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Lefranc & Bourgeois extra-fine vinyl-based paint dries evenly with intense coverage to a uniform, velvety matte, opaque finish. Highly pigmented, Flashe may be diluted with water to create a range of results, from highly opaque to a transparent effect.
Color Swatches created using full strength/50/50 and were applied on cold press Bristol board (2 ply) material.
coprecipitated zinc sulphide and barium sulphate
Zn + BaSO4
Lithopone is a low tinting strength, semi-transparent white pigment that is often used as a filler or extender in other colors, or as the base for laked pigments.
Lithopone is absolutely permanent and lightfast.
Lithopone is not toxic.
Lithopone was discovered by G.F. de Doubet in 1850. It was developed commercially in the 1870s as a substitute or supplement for lead carbonate, to overcome the many shortcomings of white lead pigment, including toxicity, poor weathering, and darkening in the presence of sulfur compounds. It is used most often in interior paints and enamels. Its use as a white pigment has been superceeded in many applications by titanium dioxide.
Fe2O2 or Fe2O3 • H2O
Mars Orange is a bright, extremely light red and appears almost pinkish in contrast with darker colors. It has incredible tinting strength and opacity. The synthetic form of Mars Orange is made from iron oxides and is cleaner, brighter, and denser than its ochre-based counterparts.
Mars Orange has excellent permanence and lightfastness.
Mars Orange has no significant hazards.
The word Mars refers to the Roman god of iron and war. Mars Orange has been manufactured as a pigment since the 17th century.
Titanium White is the most brilliant of the white pigments. It is considered an all purpose oil color useful in all techniques and the best all around white. Its masstone is neither warm nor cool, placing it somewhere between Lead White and Zinc White. It is less prone to cracking and yellowing than Lead White, but it still yellows easily. Titanium White dries slowly in oil form, more slowly than Lead White but more quickly than Zinc White. It is opaque in oil and acrylic forms and semi-opaque in watercolor form. This pigment has good chemical stability, and its tinting strength is superior to both Lead White and Zinc White.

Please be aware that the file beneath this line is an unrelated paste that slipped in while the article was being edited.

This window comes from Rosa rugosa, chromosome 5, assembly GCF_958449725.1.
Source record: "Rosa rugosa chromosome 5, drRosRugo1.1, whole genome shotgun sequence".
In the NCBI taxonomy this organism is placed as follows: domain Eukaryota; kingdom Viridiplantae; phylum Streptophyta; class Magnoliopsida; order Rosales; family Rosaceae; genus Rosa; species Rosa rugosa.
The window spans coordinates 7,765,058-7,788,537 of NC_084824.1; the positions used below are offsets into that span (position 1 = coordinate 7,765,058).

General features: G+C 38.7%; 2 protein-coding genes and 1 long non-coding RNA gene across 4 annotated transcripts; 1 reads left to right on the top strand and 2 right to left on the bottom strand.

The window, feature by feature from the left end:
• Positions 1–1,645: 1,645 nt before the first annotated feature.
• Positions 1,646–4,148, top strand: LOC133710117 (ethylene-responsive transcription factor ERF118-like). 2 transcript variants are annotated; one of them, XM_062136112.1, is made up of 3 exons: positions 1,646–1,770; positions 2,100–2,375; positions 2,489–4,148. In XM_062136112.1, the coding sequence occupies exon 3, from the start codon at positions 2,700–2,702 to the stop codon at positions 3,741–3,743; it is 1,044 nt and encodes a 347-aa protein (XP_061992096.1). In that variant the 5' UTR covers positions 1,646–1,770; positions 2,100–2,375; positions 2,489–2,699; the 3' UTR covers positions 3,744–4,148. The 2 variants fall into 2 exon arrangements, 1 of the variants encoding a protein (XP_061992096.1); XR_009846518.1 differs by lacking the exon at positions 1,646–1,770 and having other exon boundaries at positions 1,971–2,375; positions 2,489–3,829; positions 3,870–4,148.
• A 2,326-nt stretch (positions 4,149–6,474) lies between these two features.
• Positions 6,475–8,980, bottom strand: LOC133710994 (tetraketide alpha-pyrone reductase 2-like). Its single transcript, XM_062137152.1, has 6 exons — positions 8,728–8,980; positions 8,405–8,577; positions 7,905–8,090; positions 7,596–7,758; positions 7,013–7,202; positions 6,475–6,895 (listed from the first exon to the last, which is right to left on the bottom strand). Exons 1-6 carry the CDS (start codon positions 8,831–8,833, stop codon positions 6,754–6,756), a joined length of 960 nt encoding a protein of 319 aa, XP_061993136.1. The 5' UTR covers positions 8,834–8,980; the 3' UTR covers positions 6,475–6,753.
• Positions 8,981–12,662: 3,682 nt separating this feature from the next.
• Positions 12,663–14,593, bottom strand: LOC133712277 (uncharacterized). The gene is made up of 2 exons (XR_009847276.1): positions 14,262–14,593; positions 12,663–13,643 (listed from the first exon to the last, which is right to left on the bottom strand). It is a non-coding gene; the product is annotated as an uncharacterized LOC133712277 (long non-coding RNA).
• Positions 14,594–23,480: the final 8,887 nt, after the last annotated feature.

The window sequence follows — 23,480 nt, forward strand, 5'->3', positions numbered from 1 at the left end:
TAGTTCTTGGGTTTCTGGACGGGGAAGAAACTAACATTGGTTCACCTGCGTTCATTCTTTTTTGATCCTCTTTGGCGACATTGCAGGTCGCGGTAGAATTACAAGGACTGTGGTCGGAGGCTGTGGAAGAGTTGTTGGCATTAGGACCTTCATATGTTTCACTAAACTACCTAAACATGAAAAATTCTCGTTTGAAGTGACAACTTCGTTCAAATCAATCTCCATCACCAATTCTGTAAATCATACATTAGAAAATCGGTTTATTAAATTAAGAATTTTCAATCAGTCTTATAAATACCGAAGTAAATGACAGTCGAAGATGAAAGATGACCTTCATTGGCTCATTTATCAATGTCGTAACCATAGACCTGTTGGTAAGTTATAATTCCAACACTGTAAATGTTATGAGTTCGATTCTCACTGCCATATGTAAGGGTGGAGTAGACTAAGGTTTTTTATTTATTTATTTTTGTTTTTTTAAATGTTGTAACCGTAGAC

Titanium White has excellent permanence and lightfastness.
Titanium dioxide is highly stable and is regarded as completely non-toxic. Animal studies give no indiciation that it is absorbed biologically, even after long periods of exposure. The primary safety concern is with inhalation of fine pigment dust particles. Titanium White, if inhaled in large amounts over the course of several years, may cause a benign pneumoconiosis that is visible on x-rays. The National Institute of Occupational Safety and Health (NIOSH) considers fine titanium dioxide particles, if inhaled, to be a human carcinogen. The primary concern for artists is to avoid exposure to fine particulate dust from raw pigments.
Titanium is the ninth most abundant element in the Earth's crust, however mineral deposits that are economical to mine are less common. Titanium dioxide was first discovered in 1821, although it could not be mass produced until 1919. Widespread use of the pigment began in the 1940s. Since that time, it has become the most commonly used white pigment. The name comes from the Latin word Titan, the name for the elder brother of Kronos and ancestor of the Titans, and from the Greek word tito, meaning day or sun.
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® Lefranc & Bourgeois is a registered trademark. ® Flashe is a registered trademark.